For Darryl Jones, Founder of Dread Knot Woodshop, his love for art and creating things with his hands started at a young age. Beginning in middle school and going through high school, he was influenced by his grandfather and shop teachers. When Jones, who now works full-time as a User Support Analyst for Volusia County Public Schools, started making furniture for friends and family, he knew it would eventually become much more than just a hobby.
“I enjoyed making things out of wood, but I really enjoyed the teaching component and sharing information with people,” Jones said. “As I learned the craft and got better at wood working and wood turning, I started doing tutorials and teaching classes. I set up my own YouTube channel and found some other avenues where I could make money.”
Jones continued, “I eventually became a representative with Nova, a global manufacturer of wood working equipment, after emailing them about an issue I had with some equipment. I saw them at a trade show and discussed ways that we could work together to improve their customer service experience. They liked what they heard and set me up as a product tester. I started making videos for them and others.”
As a brand ambassador for several other companies in the wood turning industry, Jones participates in trade shows, teaches classes and also does wood turning demonstrations for various American Association of Woodturners clubs. As a National Demonstrator for Robert Sorby, a producer of wood turning tools, Jones’ reputation continues to grow.
“The companies I represent like that I’m really personable and easy to talk to,” Jones said. “People can relate to me and I’m not pushy. They pay for me to travel and to represent their companies and products.”
Jones’ business is certainly unique. He doesn’t necessarily sell anything. Instead, his revenue streams are centered on brand ambassadorship, content creation, developing video tutorials and education. In addition to representing national companies, Jones also teaches classes for Rockler Woodworking and Hardware, located in Altamonte Springs.
“I don’t want to work for anyone – I want to work with companies,” Jones said. “I’m setting up multiple streams to make sure I’m not too reliant on any one thing. I’m developing a new segment right now geared towards doing demos for the wood turning clubs. I also have my own social media presence where I’ve developed a good following.”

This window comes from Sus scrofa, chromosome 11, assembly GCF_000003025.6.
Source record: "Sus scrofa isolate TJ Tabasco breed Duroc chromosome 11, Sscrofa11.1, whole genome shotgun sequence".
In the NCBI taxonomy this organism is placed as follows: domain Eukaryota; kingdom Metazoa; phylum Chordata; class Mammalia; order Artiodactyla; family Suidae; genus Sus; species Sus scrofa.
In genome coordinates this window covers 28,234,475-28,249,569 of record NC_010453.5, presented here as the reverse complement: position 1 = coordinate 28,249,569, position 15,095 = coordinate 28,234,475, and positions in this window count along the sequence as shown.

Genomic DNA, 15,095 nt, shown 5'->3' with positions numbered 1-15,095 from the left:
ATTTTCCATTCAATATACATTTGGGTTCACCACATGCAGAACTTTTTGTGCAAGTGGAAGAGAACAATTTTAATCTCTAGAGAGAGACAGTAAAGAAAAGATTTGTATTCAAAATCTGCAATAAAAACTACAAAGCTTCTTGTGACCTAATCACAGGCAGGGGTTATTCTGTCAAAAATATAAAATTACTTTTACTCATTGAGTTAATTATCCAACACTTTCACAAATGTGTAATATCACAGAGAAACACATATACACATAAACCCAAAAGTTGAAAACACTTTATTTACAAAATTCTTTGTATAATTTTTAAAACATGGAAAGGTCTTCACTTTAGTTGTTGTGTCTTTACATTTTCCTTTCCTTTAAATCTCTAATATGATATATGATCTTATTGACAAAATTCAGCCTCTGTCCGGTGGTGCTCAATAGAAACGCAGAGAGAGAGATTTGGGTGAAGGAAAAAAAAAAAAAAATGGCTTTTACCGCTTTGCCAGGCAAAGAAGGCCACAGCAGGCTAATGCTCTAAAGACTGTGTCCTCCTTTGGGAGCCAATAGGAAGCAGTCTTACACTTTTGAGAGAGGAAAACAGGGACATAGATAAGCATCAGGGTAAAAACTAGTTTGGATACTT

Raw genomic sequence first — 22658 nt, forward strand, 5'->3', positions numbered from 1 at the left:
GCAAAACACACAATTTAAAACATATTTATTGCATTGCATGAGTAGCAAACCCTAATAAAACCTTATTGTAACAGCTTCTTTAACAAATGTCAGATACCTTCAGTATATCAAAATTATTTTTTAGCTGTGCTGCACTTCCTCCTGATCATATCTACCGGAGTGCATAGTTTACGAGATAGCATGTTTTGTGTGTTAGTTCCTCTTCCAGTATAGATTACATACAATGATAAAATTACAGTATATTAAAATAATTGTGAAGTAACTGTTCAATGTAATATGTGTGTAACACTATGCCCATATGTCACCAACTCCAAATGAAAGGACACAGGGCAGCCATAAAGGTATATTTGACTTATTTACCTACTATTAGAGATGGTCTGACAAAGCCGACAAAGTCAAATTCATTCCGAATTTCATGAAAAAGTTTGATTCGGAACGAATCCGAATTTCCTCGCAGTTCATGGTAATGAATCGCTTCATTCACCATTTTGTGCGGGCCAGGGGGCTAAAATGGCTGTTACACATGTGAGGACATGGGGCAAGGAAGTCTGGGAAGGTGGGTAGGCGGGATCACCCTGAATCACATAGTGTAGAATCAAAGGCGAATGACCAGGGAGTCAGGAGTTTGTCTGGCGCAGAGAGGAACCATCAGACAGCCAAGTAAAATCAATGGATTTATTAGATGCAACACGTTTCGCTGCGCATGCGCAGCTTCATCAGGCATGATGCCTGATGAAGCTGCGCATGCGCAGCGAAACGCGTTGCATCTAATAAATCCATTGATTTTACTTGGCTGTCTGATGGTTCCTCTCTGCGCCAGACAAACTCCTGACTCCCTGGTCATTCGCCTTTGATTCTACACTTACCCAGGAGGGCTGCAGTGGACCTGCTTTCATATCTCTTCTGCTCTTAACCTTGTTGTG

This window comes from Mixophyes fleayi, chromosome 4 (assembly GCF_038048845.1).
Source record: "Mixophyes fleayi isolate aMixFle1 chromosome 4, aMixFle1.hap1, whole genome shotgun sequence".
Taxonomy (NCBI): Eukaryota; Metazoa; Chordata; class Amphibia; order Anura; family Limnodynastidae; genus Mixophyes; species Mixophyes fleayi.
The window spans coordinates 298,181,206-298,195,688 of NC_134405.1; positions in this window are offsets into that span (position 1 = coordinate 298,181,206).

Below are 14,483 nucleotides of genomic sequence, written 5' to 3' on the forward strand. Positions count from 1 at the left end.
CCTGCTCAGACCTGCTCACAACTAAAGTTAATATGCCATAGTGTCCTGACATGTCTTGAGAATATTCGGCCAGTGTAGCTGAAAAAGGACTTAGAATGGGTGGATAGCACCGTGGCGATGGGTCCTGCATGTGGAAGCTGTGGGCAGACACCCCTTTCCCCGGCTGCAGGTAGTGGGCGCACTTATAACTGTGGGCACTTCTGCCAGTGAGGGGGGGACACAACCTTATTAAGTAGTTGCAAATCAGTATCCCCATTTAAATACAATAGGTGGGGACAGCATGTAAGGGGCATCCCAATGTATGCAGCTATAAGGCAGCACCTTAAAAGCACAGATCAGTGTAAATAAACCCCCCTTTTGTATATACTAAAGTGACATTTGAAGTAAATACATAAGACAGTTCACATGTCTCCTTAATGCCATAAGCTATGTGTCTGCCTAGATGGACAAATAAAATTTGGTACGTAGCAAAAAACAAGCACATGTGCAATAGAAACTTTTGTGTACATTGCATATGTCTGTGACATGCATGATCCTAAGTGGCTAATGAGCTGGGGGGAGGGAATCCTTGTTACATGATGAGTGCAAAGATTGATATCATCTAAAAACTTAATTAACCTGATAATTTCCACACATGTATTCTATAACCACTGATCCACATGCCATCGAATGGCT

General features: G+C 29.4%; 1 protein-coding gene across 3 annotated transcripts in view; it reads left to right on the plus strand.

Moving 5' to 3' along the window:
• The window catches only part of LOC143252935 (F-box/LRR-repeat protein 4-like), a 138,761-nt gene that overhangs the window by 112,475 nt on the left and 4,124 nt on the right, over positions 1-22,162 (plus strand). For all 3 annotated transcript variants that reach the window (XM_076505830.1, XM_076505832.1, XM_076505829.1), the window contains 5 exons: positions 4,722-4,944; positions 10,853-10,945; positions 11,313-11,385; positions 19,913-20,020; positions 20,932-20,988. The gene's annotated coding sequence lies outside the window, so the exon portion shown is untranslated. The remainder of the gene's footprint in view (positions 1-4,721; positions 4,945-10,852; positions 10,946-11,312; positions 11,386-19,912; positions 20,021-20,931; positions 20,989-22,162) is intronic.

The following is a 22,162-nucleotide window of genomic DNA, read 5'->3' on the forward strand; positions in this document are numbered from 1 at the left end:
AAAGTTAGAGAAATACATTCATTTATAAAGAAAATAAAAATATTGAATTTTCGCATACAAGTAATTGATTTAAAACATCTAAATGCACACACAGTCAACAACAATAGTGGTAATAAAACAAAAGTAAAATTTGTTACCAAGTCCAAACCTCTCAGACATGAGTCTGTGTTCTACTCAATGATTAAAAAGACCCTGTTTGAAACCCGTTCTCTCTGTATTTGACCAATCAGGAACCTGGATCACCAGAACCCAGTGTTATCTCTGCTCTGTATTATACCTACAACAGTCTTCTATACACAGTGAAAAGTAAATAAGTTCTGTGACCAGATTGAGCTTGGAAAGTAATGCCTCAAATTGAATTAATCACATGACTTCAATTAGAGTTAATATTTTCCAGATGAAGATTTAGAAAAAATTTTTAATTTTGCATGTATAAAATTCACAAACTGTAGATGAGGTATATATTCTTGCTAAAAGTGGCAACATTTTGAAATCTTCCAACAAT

For Jones, the joy of teaching and exposing others to wood working and wood turning is complemented by the happiness he brings to others.
“The motto of my business is, ‘Dread Knot and Make Something’,” he said. “I love helping other people experience the feeling of creating something with their own hands. There’s so much pride in building something yourself and seeing a final product that could easily be on the shelf of a store. We’ve gotten away from that in America, but it’s part of our spirit. Our country was built on craftsmanship and people building things with their hands. I want to bring people back to that.”
Looking ahead, Jones’ goal is to go full-time on his business in one to two years. In the meantime, he’s financially preparing himself for the inevitable expenses that come with self-employment.
What advice does Jones have for aspiring entrepreneurs? First of all, “It’s never too late to follow your dreams,” he said. “If things don’t go as planned, there are always jobs out there. At the end of your time, you want to be able to lay your head to rest knowing you tried. People are so afraid to strike out. Sometimes that happens, but it’s important to never give up. When you have a vision of what you want, you have to go after it like a bulldog.”